The Student News Site of Sacramento City College

The Express

The Student News Site of Sacramento City College

The Express

The Student News Site of Sacramento City College

The Express

Meet ERNI: September campus shooting prompts early release of new alert system

City College staff computers have panic buttons (ERNI) installed on the desktop. | Photo by Jessie Rooker · | Illustration by Michele Lee ·
City College staff computers have panic buttons (ERNI) installed on the desktop. | Photo by Jessie Rooker · [email protected] | Illustration by Michele Lee · [email protected]

Instructors and counselors have a new tool to keep students and themselves safe on campus — and its name is ERNI.

ERNI, short for Emergency Response Notification Icon, is exactly that — a way to contact Los Rios police on campus computers with a simple click, according to public information officer Rick Brewer. The icon is associated with the user’s log-in, meaning wherever an instructor or counselor signs in, the icon will appear.

If an instructor senses danger, he or she can click ERNI, Brewer said, and officers will be called within minutes to the location of the computer where the alert was sent, knowing only the location and which instructor sent the alert.

“They know exactly where those computers are, so they know exactly where the alert would be coming from,” Brewer said.

However, as many faculty and staff members have learned, it doesn’t take much to trigger ERNI. One double-click and Los Rios police officers are on their way. In fact, Brewer said that since the system was finally installed in Nov. 13, there have been more than 40 false alarms.

“Apparently [there were] a lot the first day or two, then tapering down,” Brewer said of the false alarms. “We tried to tell them if you move it on your computer from where it is, it will more than likely trigger.”

Brewer said that because the idea is to get help on the way as soon as possible, there was no secondary affirmative action required other than the double click.

“If a staff member or faculty member were really having an issue, and the student could see… more bad stuff could happen,” Brewer said. “So the notion is it’s just a double-click.”

ERNI is not new. According to Brewer, the system was in beta testing with counselors as early as this past spring before the alerts were made available to the entire district this fall. The Sept. 3 shooting on campus helped expedite the process, but was not entirely responsible for it.

“It’s been discussed for quite a while — something that could be very easily accessed or deployed,” Brewer said, “[in a situation where] a staff member really felt like they could not get to the phone in their office and their room and call [police].”

You don’t have cialis generic pills to be worry about a licensed workers. This inability prevents both partners from experiencing full pleasure purchase cheap viagra during sexual intercourse. cheap levitra pills Doctors often have a difficult time diagnosing the exact cause of erectile dysfunction in young men. Hence you can easily choose the one that suits you. cheap cialis view for more City College President Kathryn Jeffery said ERNI isn’t the only tool being considered to keep students safe.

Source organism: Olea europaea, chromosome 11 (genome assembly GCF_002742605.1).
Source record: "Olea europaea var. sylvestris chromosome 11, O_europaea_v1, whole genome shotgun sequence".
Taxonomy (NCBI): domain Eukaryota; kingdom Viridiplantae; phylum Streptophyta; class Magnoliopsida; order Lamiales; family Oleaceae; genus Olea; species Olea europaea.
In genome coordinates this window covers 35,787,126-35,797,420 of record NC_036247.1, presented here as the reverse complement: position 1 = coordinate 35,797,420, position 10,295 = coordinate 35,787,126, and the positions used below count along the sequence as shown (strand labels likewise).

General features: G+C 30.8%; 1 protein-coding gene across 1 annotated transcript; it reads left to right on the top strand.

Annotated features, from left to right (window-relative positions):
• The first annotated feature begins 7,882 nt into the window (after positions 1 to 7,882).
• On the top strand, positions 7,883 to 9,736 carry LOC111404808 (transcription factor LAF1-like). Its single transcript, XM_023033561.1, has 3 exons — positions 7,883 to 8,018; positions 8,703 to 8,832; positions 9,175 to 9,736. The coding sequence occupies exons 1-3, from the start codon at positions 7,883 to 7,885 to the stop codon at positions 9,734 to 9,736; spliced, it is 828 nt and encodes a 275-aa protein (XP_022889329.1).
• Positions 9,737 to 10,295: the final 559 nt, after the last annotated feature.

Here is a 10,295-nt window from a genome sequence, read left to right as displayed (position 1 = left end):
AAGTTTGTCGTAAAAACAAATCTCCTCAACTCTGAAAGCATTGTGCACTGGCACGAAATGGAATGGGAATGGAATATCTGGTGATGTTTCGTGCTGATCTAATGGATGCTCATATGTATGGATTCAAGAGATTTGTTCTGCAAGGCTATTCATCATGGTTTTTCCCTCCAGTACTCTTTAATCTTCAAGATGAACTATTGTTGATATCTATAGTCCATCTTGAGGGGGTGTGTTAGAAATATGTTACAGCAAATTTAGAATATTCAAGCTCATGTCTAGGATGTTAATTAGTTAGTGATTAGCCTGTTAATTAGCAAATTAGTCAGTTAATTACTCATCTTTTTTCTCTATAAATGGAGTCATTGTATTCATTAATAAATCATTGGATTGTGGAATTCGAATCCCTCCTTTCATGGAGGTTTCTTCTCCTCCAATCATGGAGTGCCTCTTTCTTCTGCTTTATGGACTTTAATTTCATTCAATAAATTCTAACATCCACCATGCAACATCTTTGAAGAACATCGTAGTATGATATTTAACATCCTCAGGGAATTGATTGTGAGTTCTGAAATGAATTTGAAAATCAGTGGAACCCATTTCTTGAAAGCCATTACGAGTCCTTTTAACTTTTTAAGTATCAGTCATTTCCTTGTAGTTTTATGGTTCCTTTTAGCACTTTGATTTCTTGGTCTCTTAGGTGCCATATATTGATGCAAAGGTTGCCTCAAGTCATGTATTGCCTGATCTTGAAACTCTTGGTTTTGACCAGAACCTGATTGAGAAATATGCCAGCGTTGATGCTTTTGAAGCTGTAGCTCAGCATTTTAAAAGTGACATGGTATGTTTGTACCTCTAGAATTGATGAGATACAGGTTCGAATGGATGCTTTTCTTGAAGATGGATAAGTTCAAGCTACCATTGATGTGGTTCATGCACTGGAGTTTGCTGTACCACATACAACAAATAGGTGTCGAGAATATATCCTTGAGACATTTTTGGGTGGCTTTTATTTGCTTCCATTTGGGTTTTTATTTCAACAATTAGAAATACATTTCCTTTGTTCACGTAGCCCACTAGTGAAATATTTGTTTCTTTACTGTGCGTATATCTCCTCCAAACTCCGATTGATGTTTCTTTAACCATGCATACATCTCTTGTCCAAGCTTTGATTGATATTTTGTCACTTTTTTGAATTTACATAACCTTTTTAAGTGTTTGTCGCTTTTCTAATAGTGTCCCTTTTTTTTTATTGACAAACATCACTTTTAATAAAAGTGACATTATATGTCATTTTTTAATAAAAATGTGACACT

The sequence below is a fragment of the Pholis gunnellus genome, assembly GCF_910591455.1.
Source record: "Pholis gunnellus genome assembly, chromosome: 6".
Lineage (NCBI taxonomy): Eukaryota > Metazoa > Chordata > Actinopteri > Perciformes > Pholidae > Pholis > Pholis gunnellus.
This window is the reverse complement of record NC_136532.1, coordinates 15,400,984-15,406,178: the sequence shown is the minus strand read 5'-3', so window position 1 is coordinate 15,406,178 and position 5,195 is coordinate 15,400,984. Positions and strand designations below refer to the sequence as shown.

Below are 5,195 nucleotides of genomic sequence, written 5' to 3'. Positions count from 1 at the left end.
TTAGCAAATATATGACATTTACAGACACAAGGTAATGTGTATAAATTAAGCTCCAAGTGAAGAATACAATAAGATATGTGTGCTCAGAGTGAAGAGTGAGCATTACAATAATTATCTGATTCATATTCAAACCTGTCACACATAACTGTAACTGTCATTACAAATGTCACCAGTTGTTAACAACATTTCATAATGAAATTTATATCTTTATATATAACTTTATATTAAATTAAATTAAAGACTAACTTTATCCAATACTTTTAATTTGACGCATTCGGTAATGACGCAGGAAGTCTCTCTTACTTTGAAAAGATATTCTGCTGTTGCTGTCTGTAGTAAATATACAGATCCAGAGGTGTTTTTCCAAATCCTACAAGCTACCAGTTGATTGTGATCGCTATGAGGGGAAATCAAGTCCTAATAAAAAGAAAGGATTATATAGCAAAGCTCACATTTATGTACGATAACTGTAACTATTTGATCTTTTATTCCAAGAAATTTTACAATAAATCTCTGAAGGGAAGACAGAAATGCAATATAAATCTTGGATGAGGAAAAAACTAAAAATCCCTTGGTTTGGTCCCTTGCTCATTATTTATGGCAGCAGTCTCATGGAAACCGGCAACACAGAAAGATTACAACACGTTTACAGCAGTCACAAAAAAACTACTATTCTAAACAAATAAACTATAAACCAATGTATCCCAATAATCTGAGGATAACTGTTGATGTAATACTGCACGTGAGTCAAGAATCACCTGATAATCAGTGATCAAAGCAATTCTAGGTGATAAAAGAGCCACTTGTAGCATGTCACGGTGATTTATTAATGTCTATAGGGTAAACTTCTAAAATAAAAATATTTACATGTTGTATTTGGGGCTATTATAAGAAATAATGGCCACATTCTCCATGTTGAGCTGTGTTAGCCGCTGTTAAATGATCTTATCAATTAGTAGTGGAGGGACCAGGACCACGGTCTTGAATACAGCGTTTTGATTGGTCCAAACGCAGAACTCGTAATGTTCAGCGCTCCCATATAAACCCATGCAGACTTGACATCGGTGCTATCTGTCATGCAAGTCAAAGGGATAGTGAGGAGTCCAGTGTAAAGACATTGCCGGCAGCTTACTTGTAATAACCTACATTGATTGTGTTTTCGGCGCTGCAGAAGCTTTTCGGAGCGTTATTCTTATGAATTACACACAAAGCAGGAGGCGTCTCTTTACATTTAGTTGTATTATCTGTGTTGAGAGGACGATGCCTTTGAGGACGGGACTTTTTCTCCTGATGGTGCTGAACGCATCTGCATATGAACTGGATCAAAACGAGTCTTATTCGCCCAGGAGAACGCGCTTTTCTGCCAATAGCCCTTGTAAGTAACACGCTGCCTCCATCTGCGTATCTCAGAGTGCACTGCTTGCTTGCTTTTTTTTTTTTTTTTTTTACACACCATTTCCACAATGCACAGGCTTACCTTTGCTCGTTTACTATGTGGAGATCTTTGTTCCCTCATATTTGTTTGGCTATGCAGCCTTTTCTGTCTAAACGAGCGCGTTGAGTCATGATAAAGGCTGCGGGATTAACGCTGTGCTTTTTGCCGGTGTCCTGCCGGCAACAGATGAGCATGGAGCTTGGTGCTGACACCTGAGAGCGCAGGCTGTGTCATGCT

[We‘re also] reviewing the installation of doors that can be locked, for the entrances in the buildings,” Jeffery said. “We had already talked about doing the installation of doing these electronically controlled doors. I think they’re already going in at American River.”

Jeffery said that the college is planning a drill to evacuate the entire campus.

“The logistics of that will be tricky, because you can’t have people saying, ‘Oh, that’s just a drill.’ In order for the drill to be an effective drill, everyone has to participate. I think that will help us all just be more comfortable in knowing what to do in an emergency that requires that type of response.”

The campus emergency in September occurred when City College student Roman P. Gonzalez was shot and killed during an altercation in the staff parking lot near the softball field, according to Sacramento Police. Gonzalez’ cousin Rico Ridgeway was later arrested, and accused of stabbing Charlie Hola, one of four men involved in the scuffle. Currently, nobody has been arrested or charged with Gonzalez’ death.

City College and its administrators were criticized for their slow response time in warning students through the campus alert system. Several weeks after the shooting, an independent review by former FBI agent Mike Rayfield was released, finding that the notifications were delayed up to 40 minutes because of “user error.”

“The mass emergency notification was unacceptably delayed, and this delay was caused by human error and lack of practice and familiarization with the system,” Rayfield said in the report. “The response by college personnel was predictably chaotic, as is common in these situations. Training, experience and familiarity with lockdowns and evacuations, however, created an acceptable outcome for this particular incident.”

Brewer agreed.

“Personally, I would train myself to be more ready for any situation that occurs,” Brewer said. “I thought I was trained well, but it turns out I wasn’t as trained as I should have been, and that falls on me. I take responsibility for that.”

Brewer said he is now using his own experience to help other colleges learn to be prepared for the worst.

“Do you really feel like you’re ready? Because we felt like we were, and we made some mistakes,” Brewer said, “so maybe learning from our mistakes will help the next time something like this occurs.”

Donate to The Express

Your donation will support the student journalists of Sacramento City College. Your contribution will allow us to purchase equipment and cover our annual website hosting costs.

More to Discover
Donate to The Express